Sometimes the path to freedom is clumsy, achieved only by trial and error. That was the case for me one rainy 60 degree Thursday in May. A few friends and I were going on a four day bike camping trip from DC to Pittsburgh, that is, if I could figure out how to bike with all this stuff without tipping over. I never made it to REI to buy a sleeping pad, so I experimented with different angles in which to slide the cot poles into my makeshift milk crate bike rack.
Thump, thud, thump. “What was that?” I asked, hissing from my back tire answering back. I took out my headlamp and began to fix my flat. “I believe you forgot this,” David motioned, holding up my can of dented vegetarian chili, one of the few food items I brought that also took a beating from the pothole. We burst out laughing and pitch our tent in the dark, trying to make sense of terse instructions with inadequate pictures, poles poking out of corners, until we reached sleep.
. . . .
The next day brought more flats, fixes, and an unsuccessful stop at a meager bike shop, followed by a successful one. “That’s a lotta gear you got,” the owner greeted us, welcoming us into his small town shop. I bought two tires, having been the only one to not consider beforehand just how worn mine were. The owner invited us back to his work area to tackle the tires. Sensing our slow progress, the owner bent down, “I usually go like this, ” he said, trading levers for bare hands. He told us about his nine year old daughter and all of the bike maintenance skills she could already do, while the other shop owner told stories of when he made this exact trip. “But you all are crazy camping. We did bed and breakfasts.” We laughed and soon were on our way, saying goodbye, warmed by small town kindness.
“Listen, baby, ain’t no mountain high,” Devan sang. “Ain’t no valley low,” I responded, until the three of us sang away on fresh tires. Devan would be a source of optimism, joy, a beacon of unflappable positivity throughout this journey. She’s that kind of friend, both on and off the bike. The one who gets you outside of your head, until you’re singing or dancing, whatever the moment calls for. She takes both the ordinary and extraordinary experiences, and gives them just a little kick, by befriending strangers, by whooping and hollering on bikes riding through the city streets at night. I’m not sure where I will end up when my fellowship ends in a month and a half, but I can’t imagine doing life without this friend, and vow to keep in touch no matter where we both end up.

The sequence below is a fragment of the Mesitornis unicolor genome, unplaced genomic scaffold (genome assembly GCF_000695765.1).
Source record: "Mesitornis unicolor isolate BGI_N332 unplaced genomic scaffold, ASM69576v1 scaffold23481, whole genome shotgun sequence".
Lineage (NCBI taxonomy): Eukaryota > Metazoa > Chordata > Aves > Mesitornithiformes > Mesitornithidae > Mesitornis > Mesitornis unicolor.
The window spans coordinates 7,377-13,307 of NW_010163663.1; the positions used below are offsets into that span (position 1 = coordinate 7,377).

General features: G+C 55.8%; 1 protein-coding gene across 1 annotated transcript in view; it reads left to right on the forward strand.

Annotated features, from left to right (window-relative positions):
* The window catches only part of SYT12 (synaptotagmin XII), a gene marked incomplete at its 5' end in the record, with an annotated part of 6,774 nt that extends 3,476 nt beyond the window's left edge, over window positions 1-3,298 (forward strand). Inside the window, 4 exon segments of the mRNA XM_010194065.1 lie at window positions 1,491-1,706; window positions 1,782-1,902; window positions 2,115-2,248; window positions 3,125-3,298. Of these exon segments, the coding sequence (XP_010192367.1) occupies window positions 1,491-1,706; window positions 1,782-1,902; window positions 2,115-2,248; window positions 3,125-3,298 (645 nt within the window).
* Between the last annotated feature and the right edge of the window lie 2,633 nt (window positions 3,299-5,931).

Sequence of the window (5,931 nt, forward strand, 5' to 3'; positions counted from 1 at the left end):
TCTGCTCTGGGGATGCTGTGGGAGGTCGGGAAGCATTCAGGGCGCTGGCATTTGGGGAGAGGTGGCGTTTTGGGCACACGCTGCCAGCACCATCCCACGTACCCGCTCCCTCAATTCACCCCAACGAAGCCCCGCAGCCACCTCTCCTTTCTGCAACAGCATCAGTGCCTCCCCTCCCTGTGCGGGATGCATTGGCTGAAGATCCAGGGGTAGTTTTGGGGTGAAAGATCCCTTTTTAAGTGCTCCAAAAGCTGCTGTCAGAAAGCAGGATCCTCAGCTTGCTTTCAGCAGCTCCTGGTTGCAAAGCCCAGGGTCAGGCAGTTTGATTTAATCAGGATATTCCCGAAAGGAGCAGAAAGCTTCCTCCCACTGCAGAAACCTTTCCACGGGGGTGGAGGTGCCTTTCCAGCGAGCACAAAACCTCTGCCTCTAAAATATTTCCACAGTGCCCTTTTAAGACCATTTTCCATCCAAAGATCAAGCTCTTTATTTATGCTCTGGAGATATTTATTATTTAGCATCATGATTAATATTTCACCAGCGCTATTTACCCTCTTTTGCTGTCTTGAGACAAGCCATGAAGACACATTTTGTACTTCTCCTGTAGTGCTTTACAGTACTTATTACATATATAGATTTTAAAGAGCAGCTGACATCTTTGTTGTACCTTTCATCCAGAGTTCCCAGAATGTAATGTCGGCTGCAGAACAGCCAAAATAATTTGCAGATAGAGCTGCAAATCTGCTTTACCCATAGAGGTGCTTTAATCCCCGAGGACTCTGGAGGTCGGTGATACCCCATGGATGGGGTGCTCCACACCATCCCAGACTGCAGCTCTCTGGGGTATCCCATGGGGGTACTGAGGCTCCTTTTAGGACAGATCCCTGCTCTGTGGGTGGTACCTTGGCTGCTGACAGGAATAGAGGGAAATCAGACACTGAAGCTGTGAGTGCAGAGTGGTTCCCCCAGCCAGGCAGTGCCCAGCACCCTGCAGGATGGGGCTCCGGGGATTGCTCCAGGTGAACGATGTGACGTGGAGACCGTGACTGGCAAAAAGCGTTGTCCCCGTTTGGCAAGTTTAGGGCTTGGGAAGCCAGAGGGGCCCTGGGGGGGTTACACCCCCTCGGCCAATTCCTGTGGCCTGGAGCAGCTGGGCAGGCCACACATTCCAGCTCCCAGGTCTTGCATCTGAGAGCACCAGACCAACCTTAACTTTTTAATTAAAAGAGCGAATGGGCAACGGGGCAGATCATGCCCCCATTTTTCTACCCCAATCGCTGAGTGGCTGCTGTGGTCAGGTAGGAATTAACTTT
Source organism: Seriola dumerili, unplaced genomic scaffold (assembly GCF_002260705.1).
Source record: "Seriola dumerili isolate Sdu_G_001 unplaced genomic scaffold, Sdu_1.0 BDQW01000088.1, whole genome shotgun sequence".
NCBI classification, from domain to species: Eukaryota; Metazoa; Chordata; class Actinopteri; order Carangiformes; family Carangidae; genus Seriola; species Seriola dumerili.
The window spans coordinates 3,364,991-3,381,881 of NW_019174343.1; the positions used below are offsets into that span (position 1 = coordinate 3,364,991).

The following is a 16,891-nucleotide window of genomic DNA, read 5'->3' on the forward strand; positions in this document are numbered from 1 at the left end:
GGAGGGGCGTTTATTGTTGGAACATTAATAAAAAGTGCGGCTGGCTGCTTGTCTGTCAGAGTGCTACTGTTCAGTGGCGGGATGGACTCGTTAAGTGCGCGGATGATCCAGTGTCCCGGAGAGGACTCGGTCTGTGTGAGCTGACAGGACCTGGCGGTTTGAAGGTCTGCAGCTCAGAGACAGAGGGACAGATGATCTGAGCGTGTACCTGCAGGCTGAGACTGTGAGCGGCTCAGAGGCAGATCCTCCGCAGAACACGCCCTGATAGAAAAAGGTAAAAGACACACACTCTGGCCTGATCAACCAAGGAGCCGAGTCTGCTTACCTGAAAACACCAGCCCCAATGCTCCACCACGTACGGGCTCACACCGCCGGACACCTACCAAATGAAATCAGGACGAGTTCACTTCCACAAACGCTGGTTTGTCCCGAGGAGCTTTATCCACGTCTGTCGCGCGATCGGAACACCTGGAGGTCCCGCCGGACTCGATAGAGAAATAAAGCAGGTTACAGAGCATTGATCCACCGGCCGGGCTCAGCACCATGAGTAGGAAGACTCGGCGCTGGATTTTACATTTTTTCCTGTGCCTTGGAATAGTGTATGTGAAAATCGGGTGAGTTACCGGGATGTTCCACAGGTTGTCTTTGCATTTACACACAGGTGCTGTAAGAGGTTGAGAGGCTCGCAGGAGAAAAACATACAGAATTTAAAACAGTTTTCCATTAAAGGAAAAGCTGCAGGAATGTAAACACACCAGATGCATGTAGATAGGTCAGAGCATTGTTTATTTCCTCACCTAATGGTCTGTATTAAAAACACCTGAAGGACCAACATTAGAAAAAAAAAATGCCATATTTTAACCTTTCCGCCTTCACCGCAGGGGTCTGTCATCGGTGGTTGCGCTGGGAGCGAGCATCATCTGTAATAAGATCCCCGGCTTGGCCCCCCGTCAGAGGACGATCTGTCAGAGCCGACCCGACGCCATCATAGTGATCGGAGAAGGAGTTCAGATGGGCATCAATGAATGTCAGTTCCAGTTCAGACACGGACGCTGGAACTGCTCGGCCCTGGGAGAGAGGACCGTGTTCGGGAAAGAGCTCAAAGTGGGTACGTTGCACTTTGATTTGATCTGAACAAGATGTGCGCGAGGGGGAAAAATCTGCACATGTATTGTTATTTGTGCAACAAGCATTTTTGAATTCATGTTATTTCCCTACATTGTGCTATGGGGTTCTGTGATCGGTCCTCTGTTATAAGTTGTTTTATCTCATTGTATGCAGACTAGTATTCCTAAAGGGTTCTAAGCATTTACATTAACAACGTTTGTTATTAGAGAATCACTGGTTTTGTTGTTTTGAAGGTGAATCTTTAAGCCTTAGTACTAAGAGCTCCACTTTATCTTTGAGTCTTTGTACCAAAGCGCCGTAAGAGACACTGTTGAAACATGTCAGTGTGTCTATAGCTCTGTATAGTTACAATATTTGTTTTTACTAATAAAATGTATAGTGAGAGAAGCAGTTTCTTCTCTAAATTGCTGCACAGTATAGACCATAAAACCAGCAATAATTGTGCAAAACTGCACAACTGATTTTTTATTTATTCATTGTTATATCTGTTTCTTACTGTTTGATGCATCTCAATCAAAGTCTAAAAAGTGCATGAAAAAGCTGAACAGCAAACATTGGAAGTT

. . . .
We pitched our tents in the dark again, only slightly faster than the night before and fall asleep exhausted and content. We churned out sixty miles in the daylight and at dusk, we took turns leading our pace line. The sun set into a dim light until headlamps and bike lights were necessary. I turned mine on and picked up speed a bit, glued to mile 114, our resting point for the night. We were quiet except for the occasional “woah!” exclamation that happened when an owl swooped down beside us to pause on a branch and each time we reached an aperture from the woods into grassy openings that gave way to the stars and heavens above. Away from the illumination of the city, our lights and headlamps shed the way 10 feet at a time. It dawned on me, as I continued to ride steady, that I didn’t even want to try and look more than 10 feet ahead. I couldn’t see beyond there no matter how hard I tried, and might miss something important if I attempted– like the unexpected tree root or rock or quiet fox that brushed against the space between trail and grass. It occurred to me how many times I’ve tried tracing shapes out of the shadows, trying to figure out the shapes and contours of the future, when all I really needed- and all that was really beneficial- was what was right before me- those precious 10 feet of light wrapped in the ambiance of quiet, cool fresh evening air. In 2010, I was diagnosed with Generalized Anxiety Disorder, a future focused orientation to life that detracts from the present. Since then, every change, every decision was often met with a system of checks and balances, wanting to ensure security and assurance in a world that cannot promise that. But here, on these quiet bike trails, this stream of light pouring from my bike reminded me of the new way in which I wanted to orient myself with the world. I end a year long fellowship in two months and feel convinced that this is the time to travel for a few months and figure out the whole career thing when I return. It doesn’t feel natural to not know what’s next, and I somehow feel irresponsible for taking a timeout to learn from the world. But here, the only thing that feels more irresponsible is to not take advantage of this natural break to taste more of this world and the people in it. These trails speak of a freedom, an unconventional way of life that’s countercultural to societal norms of work, marriage, home ownership, and family in a linear fashion, as though that molded timeframe is supposed to fit everyone. If these paths could speak, I’m sure they would whisper just one word, “Freedom… freedom…” gently but firmly, over and over again until the word and all its possibilities hug me on the shoulders like a wise parent who guides and then sets free.